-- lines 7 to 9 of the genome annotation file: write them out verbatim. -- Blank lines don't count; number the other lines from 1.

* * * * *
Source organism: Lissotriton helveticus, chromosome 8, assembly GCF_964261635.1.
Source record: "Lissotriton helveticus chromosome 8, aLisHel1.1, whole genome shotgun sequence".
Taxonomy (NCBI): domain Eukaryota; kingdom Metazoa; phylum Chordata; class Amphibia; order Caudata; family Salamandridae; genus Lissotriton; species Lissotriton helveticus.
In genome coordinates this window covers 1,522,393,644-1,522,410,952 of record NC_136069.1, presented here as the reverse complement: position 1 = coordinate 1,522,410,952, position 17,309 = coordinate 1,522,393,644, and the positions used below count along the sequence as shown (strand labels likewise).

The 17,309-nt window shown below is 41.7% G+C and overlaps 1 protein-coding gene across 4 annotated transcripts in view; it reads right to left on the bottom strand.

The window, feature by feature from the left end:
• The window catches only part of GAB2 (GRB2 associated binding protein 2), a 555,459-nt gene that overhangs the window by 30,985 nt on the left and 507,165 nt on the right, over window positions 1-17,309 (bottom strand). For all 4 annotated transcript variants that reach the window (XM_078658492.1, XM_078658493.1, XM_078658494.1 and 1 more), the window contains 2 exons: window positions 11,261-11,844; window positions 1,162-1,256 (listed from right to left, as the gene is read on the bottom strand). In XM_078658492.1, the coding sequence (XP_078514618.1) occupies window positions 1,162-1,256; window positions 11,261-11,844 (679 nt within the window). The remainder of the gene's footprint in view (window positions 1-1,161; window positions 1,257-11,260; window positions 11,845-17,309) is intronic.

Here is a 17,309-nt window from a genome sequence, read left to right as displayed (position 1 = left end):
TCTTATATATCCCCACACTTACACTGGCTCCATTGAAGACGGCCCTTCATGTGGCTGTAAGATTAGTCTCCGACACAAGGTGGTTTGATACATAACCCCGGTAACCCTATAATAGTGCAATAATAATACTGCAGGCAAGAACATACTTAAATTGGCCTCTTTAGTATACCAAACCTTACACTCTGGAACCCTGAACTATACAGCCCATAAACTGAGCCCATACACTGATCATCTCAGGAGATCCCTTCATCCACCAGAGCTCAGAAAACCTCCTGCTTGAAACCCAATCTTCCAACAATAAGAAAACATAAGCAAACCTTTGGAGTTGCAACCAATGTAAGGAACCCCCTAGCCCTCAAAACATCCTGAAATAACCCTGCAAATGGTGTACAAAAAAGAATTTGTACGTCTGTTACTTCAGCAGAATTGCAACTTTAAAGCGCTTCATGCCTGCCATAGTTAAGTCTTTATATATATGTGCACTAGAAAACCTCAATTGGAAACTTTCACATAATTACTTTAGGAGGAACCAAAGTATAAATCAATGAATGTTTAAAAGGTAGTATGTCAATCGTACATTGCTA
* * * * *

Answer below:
• The window catches only part of GAB2 (GRB2 associated binding protein 2), a 555,459-nt gene that overhangs the window by 30,985 nt on the left and 507,165 nt on the right, over window positions 1-17,309 (bottom strand). For all 4 annotated transcript variants that reach the window (XM_078658492.1, XM_078658493.1, XM_078658494.1 and 1 more), the window contains 2 exons: window positions 11,261-11,844; window positions 1,162-1,256 (listed from right to left, as the gene is read on the bottom strand). In XM_078658492.1, the coding sequence (XP_078514618.1) occupies window positions 1,162-1,256; window positions 11,261-11,844 (679 nt within the window). The remainder of the gene's footprint in view (window positions 1-1,161; window positions 1,257-11,260; window positions 11,845-17,309) is intronic.

Here is a 17,309-nt window from a genome sequence, read left to right as displayed (position 1 = left end):
TCTTATATATCCCCACACTTACACTGGCTCCATTGAAGACGGCCCTTCATGTGGCTGTAAGATTAGTCTCCGACACAAGGTGGTTTGATACATAACCCCGGTAACCCTATAATAGTGCAATAATAATACTGCAGGCAAGAACATACTTAAATTGGCCTCTTTAGTATACCAAACCTTACACTCTGGAACCCTGAACTATACAGCCCATAAACTGAGCCCATACACTGATCATCTCAGGAGATCCCTTCATCCACCAGAGCTCAGAAAACCTCCTGCTTGAAACCCAATCTTCCAACAATAAGAAAACATAAGCAAACCTTTGGAGTTGCAACCAATGTAAGGAACCCCCTAGCCCTCAAAACATCCTGAAATAACCCTGCAAATGGTGTACAAAAAAGAATTTGTACGTCTGTTACTTCAGCAGAATTGCAACTTTAAAGCGCTTCATGCCTGCCATAGTTAAGTCTTTATATATATGTGCACTAGAAAACCTCAATTGGAAACTTTCACATAATTACTTTAGGAGGAACCAAAGTATAAATCAATGAATGTTTAAAAGGTAGTATGTCAATCGTACATTGCTA